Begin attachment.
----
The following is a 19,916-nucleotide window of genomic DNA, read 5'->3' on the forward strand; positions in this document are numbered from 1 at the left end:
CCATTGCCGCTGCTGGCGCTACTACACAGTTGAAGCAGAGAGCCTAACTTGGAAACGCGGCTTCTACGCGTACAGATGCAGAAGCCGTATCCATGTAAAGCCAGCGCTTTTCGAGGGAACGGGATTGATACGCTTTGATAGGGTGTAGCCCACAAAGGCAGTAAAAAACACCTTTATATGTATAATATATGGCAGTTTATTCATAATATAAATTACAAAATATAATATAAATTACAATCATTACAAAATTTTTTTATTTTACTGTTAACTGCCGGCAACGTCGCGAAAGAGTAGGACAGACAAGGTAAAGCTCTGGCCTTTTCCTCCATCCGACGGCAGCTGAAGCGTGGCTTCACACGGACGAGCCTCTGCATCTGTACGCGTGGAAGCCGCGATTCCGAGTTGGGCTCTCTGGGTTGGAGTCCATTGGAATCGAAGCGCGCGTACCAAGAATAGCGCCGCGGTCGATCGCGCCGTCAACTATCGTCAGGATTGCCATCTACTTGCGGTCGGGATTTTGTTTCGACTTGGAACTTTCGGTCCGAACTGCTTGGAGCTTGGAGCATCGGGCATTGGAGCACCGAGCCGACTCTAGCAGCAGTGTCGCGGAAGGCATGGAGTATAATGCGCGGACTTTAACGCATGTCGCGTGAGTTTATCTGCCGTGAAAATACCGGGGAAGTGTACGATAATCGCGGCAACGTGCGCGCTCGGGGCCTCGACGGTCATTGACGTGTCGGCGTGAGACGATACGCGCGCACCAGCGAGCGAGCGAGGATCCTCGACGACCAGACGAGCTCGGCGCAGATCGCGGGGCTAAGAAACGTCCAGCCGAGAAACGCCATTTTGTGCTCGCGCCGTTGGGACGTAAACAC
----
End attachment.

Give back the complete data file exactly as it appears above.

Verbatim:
The following is a 19,916-nucleotide window of genomic DNA, read 5'->3' on the forward strand; positions in this document are numbered from 1 at the left end:
CCATTGCCGCTGCTGGCGCTACTACACAGTTGAAGCAGAGAGCCTAACTTGGAAACGCGGCTTCTACGCGTACAGATGCAGAAGCCGTATCCATGTAAAGCCAGCGCTTTTCGAGGGAACGGGATTGATACGCTTTGATAGGGTGTAGCCCACAAAGGCAGTAAAAAACACCTTTATATGTATAATATATGGCAGTTTATTCATAATATAAATTACAAAATATAATATAAATTACAATCATTACAAAATTTTTTTATTTTACTGTTAACTGCCGGCAACGTCGCGAAAGAGTAGGACAGACAAGGTAAAGCTCTGGCCTTTTCCTCCATCCGACGGCAGCTGAAGCGTGGCTTCACACGGACGAGCCTCTGCATCTGTACGCGTGGAAGCCGCGATTCCGAGTTGGGCTCTCTGGGTTGGAGTCCATTGGAATCGAAGCGCGCGTACCAAGAATAGCGCCGCGGTCGATCGCGCCGTCAACTATCGTCAGGATTGCCATCTACTTGCGGTCGGGATTTTGTTTCGACTTGGAACTTTCGGTCCGAACTGCTTGGAGCTTGGAGCATCGGGCATTGGAGCACCGAGCCGACTCTAGCAGCAGTGTCGCGGAAGGCATGGAGTATAATGCGCGGACTTTAACGCATGTCGCGTGAGTTTATCTGCCGTGAAAATACCGGGGAAGTGTACGATAATCGCGGCAACGTGCGCGCTCGGGGCCTCGACGGTCATTGACGTGTCGGCGTGAGACGATACGCGCGCACCAGCGAGCGAGCGAGGATCCTCGACGACCAGACGAGCTCGGCGCAGATCGCGGGGCTAAGAAACGTCCAGCCGAGAAACGCCATTTTGTGCTCGCGCCGTTGGGACGTAAACAC